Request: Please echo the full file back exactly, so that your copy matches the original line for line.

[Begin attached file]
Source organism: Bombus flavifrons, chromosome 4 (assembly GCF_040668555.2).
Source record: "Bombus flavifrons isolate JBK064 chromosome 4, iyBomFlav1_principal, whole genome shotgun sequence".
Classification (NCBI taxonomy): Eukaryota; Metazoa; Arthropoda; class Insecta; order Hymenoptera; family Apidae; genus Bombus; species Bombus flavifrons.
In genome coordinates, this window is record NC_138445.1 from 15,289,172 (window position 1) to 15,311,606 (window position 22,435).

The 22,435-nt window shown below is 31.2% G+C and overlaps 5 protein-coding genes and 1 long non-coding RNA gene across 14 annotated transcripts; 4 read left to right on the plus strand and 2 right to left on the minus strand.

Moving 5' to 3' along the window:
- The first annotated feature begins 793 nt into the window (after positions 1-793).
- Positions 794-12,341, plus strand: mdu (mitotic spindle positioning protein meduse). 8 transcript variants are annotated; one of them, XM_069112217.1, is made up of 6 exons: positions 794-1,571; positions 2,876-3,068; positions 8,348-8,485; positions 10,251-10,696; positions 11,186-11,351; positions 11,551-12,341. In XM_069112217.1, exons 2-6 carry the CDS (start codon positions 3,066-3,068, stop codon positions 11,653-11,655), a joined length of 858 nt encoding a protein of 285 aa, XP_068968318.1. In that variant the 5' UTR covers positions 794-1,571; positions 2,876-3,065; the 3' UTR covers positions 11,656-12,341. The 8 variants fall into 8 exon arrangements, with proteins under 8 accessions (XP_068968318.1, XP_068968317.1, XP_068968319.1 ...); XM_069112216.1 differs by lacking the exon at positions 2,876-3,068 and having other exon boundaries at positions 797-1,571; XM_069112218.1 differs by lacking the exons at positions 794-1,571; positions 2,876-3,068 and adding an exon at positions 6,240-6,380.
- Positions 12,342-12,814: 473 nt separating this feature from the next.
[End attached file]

Source organism: Bombus flavifrons, chromosome 4 (assembly GCF_040668555.2).
Source record: "Bombus flavifrons isolate JBK064 chromosome 4, iyBomFlav1_principal, whole genome shotgun sequence".
Classification (NCBI taxonomy): Eukaryota; Metazoa; Arthropoda; class Insecta; order Hymenoptera; family Apidae; genus Bombus; species Bombus flavifrons.
In genome coordinates, this window is record NC_138445.1 from 15,289,172 (window position 1) to 15,311,606 (window position 22,435).

The 22,435-nt window shown below is 31.2% G+C and overlaps 5 protein-coding genes and 1 long non-coding RNA gene across 14 annotated transcripts; 4 read left to right on the plus strand and 2 right to left on the minus strand.

Moving 5' to 3' along the window:
- The first annotated feature begins 793 nt into the window (after positions 1-793).
- Positions 794-12,341, plus strand: mdu (mitotic spindle positioning protein meduse). 8 transcript variants are annotated; one of them, XM_069112217.1, is made up of 6 exons: positions 794-1,571; positions 2,876-3,068; positions 8,348-8,485; positions 10,251-10,696; positions 11,186-11,351; positions 11,551-12,341. In XM_069112217.1, exons 2-6 carry the CDS (start codon positions 3,066-3,068, stop codon positions 11,653-11,655), a joined length of 858 nt encoding a protein of 285 aa, XP_068968318.1. In that variant the 5' UTR covers positions 794-1,571; positions 2,876-3,065; the 3' UTR covers positions 11,656-12,341. The 8 variants fall into 8 exon arrangements, with proteins under 8 accessions (XP_068968318.1, XP_068968317.1, XP_068968319.1 ...); XM_069112216.1 differs by lacking the exon at positions 2,876-3,068 and having other exon boundaries at positions 797-1,571; XM_069112218.1 differs by lacking the exons at positions 794-1,571; positions 2,876-3,068 and adding an exon at positions 6,240-6,380.
- Positions 12,342-12,814: 473 nt separating this feature from the next.